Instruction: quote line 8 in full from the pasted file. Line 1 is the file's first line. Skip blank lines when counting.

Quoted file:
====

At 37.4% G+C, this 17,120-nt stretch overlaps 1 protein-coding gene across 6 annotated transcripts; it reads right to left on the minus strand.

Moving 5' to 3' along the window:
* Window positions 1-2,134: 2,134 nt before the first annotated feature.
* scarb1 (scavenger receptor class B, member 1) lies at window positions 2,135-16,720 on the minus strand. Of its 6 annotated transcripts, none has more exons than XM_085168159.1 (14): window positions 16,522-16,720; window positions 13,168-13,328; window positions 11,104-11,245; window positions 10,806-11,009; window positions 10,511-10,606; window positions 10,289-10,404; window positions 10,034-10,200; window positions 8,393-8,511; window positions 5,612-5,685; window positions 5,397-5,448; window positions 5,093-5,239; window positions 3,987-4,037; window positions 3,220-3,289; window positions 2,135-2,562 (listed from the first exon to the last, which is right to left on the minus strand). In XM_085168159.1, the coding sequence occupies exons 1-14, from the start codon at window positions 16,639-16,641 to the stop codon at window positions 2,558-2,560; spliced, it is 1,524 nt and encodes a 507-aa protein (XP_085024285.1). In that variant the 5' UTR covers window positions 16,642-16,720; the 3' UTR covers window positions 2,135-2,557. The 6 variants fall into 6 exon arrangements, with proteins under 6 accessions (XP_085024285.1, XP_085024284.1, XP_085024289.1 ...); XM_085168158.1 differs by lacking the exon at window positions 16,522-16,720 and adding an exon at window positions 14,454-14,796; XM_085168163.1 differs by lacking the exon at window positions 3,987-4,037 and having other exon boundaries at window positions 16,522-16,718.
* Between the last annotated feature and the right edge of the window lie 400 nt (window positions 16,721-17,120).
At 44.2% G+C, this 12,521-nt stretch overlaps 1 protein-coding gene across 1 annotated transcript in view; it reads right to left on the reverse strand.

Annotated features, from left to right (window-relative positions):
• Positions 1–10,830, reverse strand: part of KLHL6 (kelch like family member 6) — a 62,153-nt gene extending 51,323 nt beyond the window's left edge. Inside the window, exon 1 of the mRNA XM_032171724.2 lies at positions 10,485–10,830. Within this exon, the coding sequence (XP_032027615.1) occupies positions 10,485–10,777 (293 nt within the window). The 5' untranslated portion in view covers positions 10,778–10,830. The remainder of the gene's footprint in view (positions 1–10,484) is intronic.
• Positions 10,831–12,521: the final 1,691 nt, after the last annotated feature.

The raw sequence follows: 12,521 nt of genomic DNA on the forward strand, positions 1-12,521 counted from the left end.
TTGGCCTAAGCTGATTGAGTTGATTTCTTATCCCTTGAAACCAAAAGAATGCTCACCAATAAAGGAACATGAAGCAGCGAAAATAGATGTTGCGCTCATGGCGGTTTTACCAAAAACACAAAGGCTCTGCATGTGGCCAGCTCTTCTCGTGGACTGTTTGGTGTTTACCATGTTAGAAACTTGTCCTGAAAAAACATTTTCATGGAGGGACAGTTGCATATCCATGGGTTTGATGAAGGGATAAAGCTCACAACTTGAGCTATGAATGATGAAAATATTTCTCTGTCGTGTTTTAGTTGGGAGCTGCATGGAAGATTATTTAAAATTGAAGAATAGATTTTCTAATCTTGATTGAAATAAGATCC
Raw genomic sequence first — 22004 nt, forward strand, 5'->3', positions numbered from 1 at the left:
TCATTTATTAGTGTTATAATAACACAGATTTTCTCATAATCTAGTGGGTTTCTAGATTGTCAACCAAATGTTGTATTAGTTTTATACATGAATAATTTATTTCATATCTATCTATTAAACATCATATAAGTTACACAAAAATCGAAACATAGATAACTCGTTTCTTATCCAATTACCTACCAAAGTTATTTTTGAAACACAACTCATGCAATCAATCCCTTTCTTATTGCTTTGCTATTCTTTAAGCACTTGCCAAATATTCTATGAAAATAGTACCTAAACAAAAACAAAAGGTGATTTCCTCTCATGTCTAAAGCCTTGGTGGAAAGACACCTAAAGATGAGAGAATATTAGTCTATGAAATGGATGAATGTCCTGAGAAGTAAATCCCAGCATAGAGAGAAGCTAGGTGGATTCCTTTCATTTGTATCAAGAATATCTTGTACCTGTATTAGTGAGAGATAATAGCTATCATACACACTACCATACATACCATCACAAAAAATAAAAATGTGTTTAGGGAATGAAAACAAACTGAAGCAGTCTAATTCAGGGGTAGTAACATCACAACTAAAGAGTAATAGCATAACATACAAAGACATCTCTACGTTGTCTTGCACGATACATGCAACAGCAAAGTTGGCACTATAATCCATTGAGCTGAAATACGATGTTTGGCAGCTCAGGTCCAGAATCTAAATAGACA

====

• Positions 1–10,830, reverse strand: part of KLHL6 (kelch like family member 6) — a 62,153-nt gene extending 51,323 nt beyond the window's left edge. Inside the window, exon 1 of the mRNA XM_032171724.2 lies at positions 10,485–10,830. Within this exon, the coding sequence (XP_032027615.1) occupies positions 10,485–10,777 (293 nt within the window). The 5' untranslated portion in view covers positions 10,778–10,830. The remainder of the gene's footprint in view (positions 1–10,484) is intronic.